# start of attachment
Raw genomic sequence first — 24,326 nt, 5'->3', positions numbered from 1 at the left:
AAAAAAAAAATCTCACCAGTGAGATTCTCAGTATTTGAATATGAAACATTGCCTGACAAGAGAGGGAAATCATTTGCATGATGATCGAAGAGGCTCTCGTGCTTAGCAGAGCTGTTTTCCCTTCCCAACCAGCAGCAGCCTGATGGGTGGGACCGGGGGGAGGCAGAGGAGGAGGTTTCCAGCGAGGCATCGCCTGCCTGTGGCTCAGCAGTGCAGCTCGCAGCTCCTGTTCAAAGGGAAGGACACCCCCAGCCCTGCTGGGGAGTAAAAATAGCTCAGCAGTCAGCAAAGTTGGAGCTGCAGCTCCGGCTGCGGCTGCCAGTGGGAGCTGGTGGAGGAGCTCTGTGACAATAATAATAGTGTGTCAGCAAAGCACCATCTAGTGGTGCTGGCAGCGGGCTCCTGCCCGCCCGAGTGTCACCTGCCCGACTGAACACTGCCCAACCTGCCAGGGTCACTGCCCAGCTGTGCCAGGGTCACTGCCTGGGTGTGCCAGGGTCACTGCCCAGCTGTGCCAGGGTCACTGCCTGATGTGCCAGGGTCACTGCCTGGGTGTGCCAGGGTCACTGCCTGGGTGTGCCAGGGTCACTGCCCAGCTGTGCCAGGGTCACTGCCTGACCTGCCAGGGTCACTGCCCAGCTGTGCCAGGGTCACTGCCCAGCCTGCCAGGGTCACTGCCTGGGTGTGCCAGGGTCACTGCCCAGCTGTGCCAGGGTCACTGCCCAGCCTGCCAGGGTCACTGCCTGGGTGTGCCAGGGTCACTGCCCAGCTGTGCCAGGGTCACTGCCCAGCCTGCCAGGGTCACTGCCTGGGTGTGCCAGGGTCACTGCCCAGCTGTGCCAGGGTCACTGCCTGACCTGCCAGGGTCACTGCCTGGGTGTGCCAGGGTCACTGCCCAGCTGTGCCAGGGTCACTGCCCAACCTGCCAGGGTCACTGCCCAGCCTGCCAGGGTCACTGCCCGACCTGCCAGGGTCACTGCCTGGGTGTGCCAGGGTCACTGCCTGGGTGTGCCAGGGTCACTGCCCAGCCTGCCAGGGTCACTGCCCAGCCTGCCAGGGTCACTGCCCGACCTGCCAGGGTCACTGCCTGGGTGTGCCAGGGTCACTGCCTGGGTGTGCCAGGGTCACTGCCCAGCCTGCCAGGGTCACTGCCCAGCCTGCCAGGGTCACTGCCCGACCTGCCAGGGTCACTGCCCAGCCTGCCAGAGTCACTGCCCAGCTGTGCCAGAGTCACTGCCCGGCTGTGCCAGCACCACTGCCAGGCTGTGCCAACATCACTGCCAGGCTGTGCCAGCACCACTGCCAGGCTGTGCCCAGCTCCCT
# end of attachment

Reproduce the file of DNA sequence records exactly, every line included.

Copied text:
Raw genomic sequence first — 24,326 nt, 5'->3', positions numbered from 1 at the left:
AAAAAAAAAATCTCACCAGTGAGATTCTCAGTATTTGAATATGAAACATTGCCTGACAAGAGAGGGAAATCATTTGCATGATGATCGAAGAGGCTCTCGTGCTTAGCAGAGCTGTTTTCCCTTCCCAACCAGCAGCAGCCTGATGGGTGGGACCGGGGGGAGGCAGAGGAGGAGGTTTCCAGCGAGGCATCGCCTGCCTGTGGCTCAGCAGTGCAGCTCGCAGCTCCTGTTCAAAGGGAAGGACACCCCCAGCCCTGCTGGGGAGTAAAAATAGCTCAGCAGTCAGCAAAGTTGGAGCTGCAGCTCCGGCTGCGGCTGCCAGTGGGAGCTGGTGGAGGAGCTCTGTGACAATAATAATAGTGTGTCAGCAAAGCACCATCTAGTGGTGCTGGCAGCGGGCTCCTGCCCGCCCGAGTGTCACCTGCCCGACTGAACACTGCCCAACCTGCCAGGGTCACTGCCCAGCTGTGCCAGGGTCACTGCCTGGGTGTGCCAGGGTCACTGCCCAGCTGTGCCAGGGTCACTGCCTGATGTGCCAGGGTCACTGCCTGGGTGTGCCAGGGTCACTGCCTGGGTGTGCCAGGGTCACTGCCCAGCTGTGCCAGGGTCACTGCCTGACCTGCCAGGGTCACTGCCCAGCTGTGCCAGGGTCACTGCCCAGCCTGCCAGGGTCACTGCCTGGGTGTGCCAGGGTCACTGCCCAGCTGTGCCAGGGTCACTGCCCAGCCTGCCAGGGTCACTGCCTGGGTGTGCCAGGGTCACTGCCCAGCTGTGCCAGGGTCACTGCCCAGCCTGCCAGGGTCACTGCCTGGGTGTGCCAGGGTCACTGCCCAGCTGTGCCAGGGTCACTGCCTGACCTGCCAGGGTCACTGCCTGGGTGTGCCAGGGTCACTGCCCAGCTGTGCCAGGGTCACTGCCCAACCTGCCAGGGTCACTGCCCAGCCTGCCAGGGTCACTGCCCGACCTGCCAGGGTCACTGCCTGGGTGTGCCAGGGTCACTGCCTGGGTGTGCCAGGGTCACTGCCCAGCCTGCCAGGGTCACTGCCCAGCCTGCCAGGGTCACTGCCCGACCTGCCAGGGTCACTGCCTGGGTGTGCCAGGGTCACTGCCTGGGTGTGCCAGGGTCACTGCCCAGCCTGCCAGGGTCACTGCCCAGCCTGCCAGGGTCACTGCCCGACCTGCCAGGGTCACTGCCCAGCCTGCCAGAGTCACTGCCCAGCTGTGCCAGAGTCACTGCCCGGCTGTGCCAGCACCACTGCCAGGCTGTGCCAACATCACTGCCAGGCTGTGCCAGCACCACTGCCAGGCTGTGCCCAGCTCCCT